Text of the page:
The U.S. House and Senate recently passed their versions of the Fiscal Year 2021 National Defense Authorization Act. The House of Representatives passed H.R. 6395 the William M. (Mac) Thornberry National Defense Authorization Act for Fiscal Year 2021 by a vote of 295 to 125. The Senate passed S. 4049, National Defense Authorization Act (NDAA), as amended by a tally of 86-14. Both versions contain many similarities including a more robust response and information about identifying cybersecurity threats, cutting ties with businesses linked to China, and resource requirements that production happen in the United States.
Each bill declares that climate change poses a direct threat to the national security of the United States and directs the Department of Defense to:
- prioritize its vulnerabilities and send to Congress a list of its most vulnerable installations,
- an expansion of existing authorities to incorporate climate considerations,
- update the 2014 Climate Change Adaptation Roadmap
- improvements to building codes,
- requires DoD to conduct resilience planning at each of its installations.
Some key requirements and resources include an updated Climate Change Adaptation Roadmap. Originally released in 2014 under former DOD secretary Chuck Hagel, the Roadmap focuses on various actions and planning the DoD is taking to increase its resilience to the impacts of climate change. Specifically, Congress is requiring that the updated roadmap include a strategy and implementation plan to address the effects of climate change on DoD missions, geopolitical/strategic environment, infrastructure (inside and outside the U.S.), and civilian dependencies such as supply chains and strategic transportation nodes. This Roadmap is meant to give DoD a comprehensive guide to address climate change in the coming years.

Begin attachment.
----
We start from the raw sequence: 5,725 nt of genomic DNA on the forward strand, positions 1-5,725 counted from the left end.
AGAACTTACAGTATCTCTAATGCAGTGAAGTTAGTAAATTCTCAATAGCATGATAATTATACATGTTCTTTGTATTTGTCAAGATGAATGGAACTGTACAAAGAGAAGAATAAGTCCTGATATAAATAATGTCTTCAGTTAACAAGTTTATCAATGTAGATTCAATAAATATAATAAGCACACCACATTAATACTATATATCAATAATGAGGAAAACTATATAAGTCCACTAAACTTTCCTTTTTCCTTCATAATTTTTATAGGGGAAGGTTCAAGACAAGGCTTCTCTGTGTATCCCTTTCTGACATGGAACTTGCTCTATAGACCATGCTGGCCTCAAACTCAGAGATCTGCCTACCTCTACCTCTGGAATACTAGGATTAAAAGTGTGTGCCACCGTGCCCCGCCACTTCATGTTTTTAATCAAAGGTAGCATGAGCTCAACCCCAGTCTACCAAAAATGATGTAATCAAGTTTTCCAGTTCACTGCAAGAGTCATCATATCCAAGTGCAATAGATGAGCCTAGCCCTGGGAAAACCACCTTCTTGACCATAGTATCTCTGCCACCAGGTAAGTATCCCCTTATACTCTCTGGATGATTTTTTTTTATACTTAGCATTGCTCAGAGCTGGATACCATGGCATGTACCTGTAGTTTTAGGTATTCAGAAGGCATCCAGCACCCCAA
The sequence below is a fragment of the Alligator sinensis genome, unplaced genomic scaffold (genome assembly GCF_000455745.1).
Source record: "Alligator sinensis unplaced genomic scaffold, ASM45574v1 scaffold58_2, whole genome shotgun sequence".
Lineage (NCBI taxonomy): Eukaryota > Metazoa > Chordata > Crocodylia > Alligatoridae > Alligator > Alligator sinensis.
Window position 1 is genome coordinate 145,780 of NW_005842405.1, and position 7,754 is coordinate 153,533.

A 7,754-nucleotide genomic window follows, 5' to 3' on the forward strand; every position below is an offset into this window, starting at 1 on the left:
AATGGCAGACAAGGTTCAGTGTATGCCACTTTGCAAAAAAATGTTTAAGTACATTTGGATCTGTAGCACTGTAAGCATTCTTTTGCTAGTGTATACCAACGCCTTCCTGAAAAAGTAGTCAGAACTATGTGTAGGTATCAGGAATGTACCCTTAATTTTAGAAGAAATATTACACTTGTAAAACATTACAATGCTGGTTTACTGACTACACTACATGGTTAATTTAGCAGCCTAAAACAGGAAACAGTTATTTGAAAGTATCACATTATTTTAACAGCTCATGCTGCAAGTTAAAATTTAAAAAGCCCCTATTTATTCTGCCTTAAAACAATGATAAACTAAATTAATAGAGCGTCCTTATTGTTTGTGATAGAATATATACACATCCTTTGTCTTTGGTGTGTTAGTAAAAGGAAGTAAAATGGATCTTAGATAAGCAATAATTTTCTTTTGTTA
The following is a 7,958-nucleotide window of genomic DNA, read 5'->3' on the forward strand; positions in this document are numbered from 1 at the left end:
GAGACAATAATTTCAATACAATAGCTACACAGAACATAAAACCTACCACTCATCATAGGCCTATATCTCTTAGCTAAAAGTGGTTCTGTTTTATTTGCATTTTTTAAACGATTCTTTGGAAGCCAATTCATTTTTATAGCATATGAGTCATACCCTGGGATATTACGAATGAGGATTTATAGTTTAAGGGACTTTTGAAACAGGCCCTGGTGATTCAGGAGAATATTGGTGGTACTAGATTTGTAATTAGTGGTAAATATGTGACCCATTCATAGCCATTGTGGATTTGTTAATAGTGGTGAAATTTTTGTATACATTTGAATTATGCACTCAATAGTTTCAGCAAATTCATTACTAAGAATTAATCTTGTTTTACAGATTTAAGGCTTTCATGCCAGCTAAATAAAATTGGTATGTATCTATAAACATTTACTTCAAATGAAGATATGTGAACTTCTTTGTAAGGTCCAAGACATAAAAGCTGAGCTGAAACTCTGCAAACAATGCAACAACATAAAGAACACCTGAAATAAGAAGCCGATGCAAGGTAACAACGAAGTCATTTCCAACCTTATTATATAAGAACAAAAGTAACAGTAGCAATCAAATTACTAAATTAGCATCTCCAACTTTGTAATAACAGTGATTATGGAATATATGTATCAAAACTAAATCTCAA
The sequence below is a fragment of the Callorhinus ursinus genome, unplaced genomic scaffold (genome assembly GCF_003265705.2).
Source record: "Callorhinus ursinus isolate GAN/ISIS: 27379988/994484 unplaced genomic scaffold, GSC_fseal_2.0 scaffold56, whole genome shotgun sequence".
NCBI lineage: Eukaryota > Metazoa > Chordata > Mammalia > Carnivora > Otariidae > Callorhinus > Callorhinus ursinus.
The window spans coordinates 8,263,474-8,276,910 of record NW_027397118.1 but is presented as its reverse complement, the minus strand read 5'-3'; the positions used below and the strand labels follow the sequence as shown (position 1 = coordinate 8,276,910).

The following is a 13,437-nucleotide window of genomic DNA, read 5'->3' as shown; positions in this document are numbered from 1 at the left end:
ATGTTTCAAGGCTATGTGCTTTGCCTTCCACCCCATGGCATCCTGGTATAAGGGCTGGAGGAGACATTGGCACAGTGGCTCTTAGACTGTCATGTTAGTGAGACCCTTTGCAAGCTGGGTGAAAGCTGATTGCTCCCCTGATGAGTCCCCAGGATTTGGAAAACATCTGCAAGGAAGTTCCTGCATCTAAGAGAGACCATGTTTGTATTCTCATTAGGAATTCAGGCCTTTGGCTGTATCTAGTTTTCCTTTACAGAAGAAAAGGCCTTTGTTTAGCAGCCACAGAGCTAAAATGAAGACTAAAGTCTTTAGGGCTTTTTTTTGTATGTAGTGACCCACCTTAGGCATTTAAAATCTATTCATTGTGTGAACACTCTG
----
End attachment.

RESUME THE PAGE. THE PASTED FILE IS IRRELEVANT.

Congress also outlined a number of new resources including:
- National Academies Climate Security Roundtable. The new Roundtable comprised of Climate Security experts seeks to inform the Climate Security Advisory Council established in the Defense Authorization Act of 2020.
The bill also directs the US Coast Guard to identify its ten sites that are most vulnerable to climate change impacts. A recent hearing in January of 2020 urged the USCG to refocus on asserting leadership in the Arctic. The climate change impacts in the Arctic are making it more important than ever to start patrolling the area. All of DoD is required to also build on the 2018 vulnerability report. However, this would focus only on extreme weather vulnerability of installations and combatant commander requirements.
The two bills now have to be merged into a final version, so it is uncertain if all of the provisions will be passed. However, both versions contain very similar sentiments that could signal a more seamless merging. The provisions for climate change represent a pragmatic legislative recognition of the unprecedented weather events and other climate change effects we have seen in the past years.